As the 2021 Toronto Blue Jays continue their quest for a playoff spot, I've been revisiting my roots with my hometown team. I've been a fan from the very beginning, and attended that first game in the snow on April 7, 1977. I was in Grade 10 at the time, and my friend Dan and I both got notes from our mothers allowing us to miss an afternoon of school.
I sat in Section 5, Row 5, Seat 27, and the ticket price was $3. To give you an idea of how lousy our seats were, I present the Exhibition Stadium seating chart:
This chart must be from the early '80s sometime, as you can see the price has gone up. Regardless, these are wretched seats. We're just behind the right-field fence; not terrible in and of itself, but because of the stadium's oddball configuration, we're facing the left-field bleachers, not the diamond. And yes, those aluminum benches weren't exactly comfortable on a zero-degree day in early April.
As befits an expansion team, the 1977 Blue Jays were abysmal and would stay that way for the rest of the '70s. Our heroes were zeroes, but hey, they were ours. A star-crossed Texan named Doug Ault was the franchise's first poster boy, belting two homers in the Jays' 9-5 win over the Chicago White Sox on Opening Day. (He retired in 1980 with a career .236 average and 17 home runs.) Ault was joined by luminaries like Otto "The Swatto" Velez, Sam Ewing and Jeff Byrd, who went 2-13 in his only season in the majors. That '77 team finished 54-107, 45 1/2 games behind the first-place New York Yankees.
Now, for years, I've wanted a powder blue (road) jersey from 1977, with the name and number of a favourite also-ran. I settled on lefty pitcher Jerry Garvin, a career Blue Jay (1977-82) who pitched fairly well in 1977, finishing 10-18 with a 4.19 ERA. Garvin won his first four starts in his rookie season and had a terrific pick-off move. I wanted to commemorate someone who wasn't famous—that part was easy; none of them were—but not completely obscure, either. Somebody who had modest success but wasn't a star, and spent his entire career with the Jays. I also wanted an original Blue Jay, selected in the 1976 expansion draft. Garvin fits the bill on all counts.
The best the Jays Shop (the official team store) could do was a home jersey, early '90s vintage, with player name and number. That wouldn't do. Alas, as I did my research I came to realize that the jersey I'm after never existed historically. Player names didn't appear on the jerseys until 1980. I didn't care. One of my zero-heroes was destined to live on in infamy, and Theodore Jared Garvin was my choice.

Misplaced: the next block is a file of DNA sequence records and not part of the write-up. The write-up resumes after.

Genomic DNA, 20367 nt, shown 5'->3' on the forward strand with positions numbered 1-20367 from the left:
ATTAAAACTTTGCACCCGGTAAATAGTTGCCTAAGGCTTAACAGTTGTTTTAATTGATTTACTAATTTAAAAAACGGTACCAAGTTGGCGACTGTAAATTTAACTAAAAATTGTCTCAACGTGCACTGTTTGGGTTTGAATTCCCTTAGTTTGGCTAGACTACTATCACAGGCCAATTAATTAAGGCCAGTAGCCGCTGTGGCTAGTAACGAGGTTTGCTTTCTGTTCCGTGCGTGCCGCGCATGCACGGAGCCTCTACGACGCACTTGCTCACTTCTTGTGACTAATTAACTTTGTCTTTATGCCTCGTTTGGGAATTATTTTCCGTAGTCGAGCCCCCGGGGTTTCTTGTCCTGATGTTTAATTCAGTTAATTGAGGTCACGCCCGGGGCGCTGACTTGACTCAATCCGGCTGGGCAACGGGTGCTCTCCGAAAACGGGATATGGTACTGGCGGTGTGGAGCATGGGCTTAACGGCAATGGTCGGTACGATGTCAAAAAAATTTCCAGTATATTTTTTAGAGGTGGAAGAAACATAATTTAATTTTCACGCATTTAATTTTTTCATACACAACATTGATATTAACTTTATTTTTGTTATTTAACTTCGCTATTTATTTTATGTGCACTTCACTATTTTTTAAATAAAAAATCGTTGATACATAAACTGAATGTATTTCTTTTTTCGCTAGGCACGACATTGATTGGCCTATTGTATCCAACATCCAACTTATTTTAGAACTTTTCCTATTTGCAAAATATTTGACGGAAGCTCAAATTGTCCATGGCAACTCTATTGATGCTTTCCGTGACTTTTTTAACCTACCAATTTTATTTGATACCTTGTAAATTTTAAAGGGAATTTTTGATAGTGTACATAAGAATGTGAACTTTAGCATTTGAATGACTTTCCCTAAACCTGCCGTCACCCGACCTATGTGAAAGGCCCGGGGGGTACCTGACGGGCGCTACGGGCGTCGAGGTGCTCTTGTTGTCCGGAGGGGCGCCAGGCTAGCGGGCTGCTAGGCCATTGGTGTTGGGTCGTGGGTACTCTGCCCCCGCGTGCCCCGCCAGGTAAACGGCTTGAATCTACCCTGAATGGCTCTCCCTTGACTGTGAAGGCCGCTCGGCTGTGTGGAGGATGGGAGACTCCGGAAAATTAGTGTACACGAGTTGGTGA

But where would I find such an obscure jersey? Obviously it'd have to be custom-made. I thought I had a lead with The Dream Shop, a one-man operation in Pennsylvania who clearly does meticulous and exquisite work. Unfortunately he needed me to provide a blank jersey of the right vintage in my size, which wasn't feasible. I didn't want to hold out for the slim chance that such a rare bird would pop up on eBay. Even if it did, it would've involved more effort and expense than I was willing to put in.
Enter the fine folks at Custom Throwback Jerseys, who were able to deliver a jersey that's very close to the real thing. Here it is (the blurring is an artifact of me not knowing how to use my new phone's camera):
I think you'll agree it's a great-looking uniform. The material is high-quality fabric (100% polyester, double-knit, says the website) and all the details are sewn on, not printed. Even though CTJ is located in Canada, they charge in US dollars, and if you're in Canada HST is charged, also in US dollars. Bit of a bummer, that, but for just over $250 Cdn., I own a very special relic from a bygone era of Blue Jays baseball. I'll wear it to a game for the first time next week, and the first Blue Jay nerd who spots it and knows who Jerry Garvin is gets a free bag of popcorn on me.